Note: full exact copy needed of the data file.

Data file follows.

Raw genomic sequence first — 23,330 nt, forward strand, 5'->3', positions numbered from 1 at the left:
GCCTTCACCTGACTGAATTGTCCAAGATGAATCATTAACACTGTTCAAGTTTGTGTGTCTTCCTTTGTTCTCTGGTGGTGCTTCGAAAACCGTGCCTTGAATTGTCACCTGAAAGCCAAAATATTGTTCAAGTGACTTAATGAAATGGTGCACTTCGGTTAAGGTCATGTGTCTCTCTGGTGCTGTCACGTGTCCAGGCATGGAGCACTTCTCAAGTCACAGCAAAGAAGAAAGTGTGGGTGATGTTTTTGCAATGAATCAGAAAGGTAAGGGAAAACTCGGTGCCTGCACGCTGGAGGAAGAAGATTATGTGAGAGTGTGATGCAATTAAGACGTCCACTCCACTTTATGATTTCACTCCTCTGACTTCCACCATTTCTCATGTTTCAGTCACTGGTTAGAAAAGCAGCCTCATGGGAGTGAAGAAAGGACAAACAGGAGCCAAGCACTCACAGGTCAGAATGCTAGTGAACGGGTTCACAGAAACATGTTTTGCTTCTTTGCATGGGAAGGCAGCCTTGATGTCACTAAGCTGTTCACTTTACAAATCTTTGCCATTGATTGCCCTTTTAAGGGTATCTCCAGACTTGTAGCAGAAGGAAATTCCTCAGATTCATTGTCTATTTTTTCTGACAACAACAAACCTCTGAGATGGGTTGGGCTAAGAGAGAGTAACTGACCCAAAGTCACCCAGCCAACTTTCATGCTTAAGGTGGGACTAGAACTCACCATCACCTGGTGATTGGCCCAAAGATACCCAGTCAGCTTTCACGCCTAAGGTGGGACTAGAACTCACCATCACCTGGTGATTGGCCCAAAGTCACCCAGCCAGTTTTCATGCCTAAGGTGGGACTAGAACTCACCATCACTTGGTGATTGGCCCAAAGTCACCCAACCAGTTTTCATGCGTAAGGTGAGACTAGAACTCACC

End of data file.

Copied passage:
Raw genomic sequence first — 23,330 nt, forward strand, 5'->3', positions numbered from 1 at the left:
GCCTTCACCTGACTGAATTGTCCAAGATGAATCATTAACACTGTTCAAGTTTGTGTGTCTTCCTTTGTTCTCTGGTGGTGCTTCGAAAACCGTGCCTTGAATTGTCACCTGAAAGCCAAAATATTGTTCAAGTGACTTAATGAAATGGTGCACTTCGGTTAAGGTCATGTGTCTCTCTGGTGCTGTCACGTGTCCAGGCATGGAGCACTTCTCAAGTCACAGCAAAGAAGAAAGTGTGGGTGATGTTTTTGCAATGAATCAGAAAGGTAAGGGAAAACTCGGTGCCTGCACGCTGGAGGAAGAAGATTATGTGAGAGTGTGATGCAATTAAGACGTCCACTCCACTTTATGATTTCACTCCTCTGACTTCCACCATTTCTCATGTTTCAGTCACTGGTTAGAAAAGCAGCCTCATGGGAGTGAAGAAAGGACAAACAGGAGCCAAGCACTCACAGGTCAGAATGCTAGTGAACGGGTTCACAGAAACATGTTTTGCTTCTTTGCATGGGAAGGCAGCCTTGATGTCACTAAGCTGTTCACTTTACAAATCTTTGCCATTGATTGCCCTTTTAAGGGTATCTCCAGACTTGTAGCAGAAGGAAATTCCTCAGATTCATTGTCTATTTTTTCTGACAACAACAAACCTCTGAGATGGGTTGGGCTAAGAGAGAGTAACTGACCCAAAGTCACCCAGCCAACTTTCATGCTTAAGGTGGGACTAGAACTCACCATCACCTGGTGATTGGCCCAAAGATACCCAGTCAGCTTTCACGCCTAAGGTGGGACTAGAACTCACCATCACCTGGTGATTGGCCCAAAGTCACCCAGCCAGTTTTCATGCCTAAGGTGGGACTAGAACTCACCATCACTTGGTGATTGGCCCAAAGTCACCCAACCAGTTTTCATGCGTAAGGTGAGACTAGAACTCACC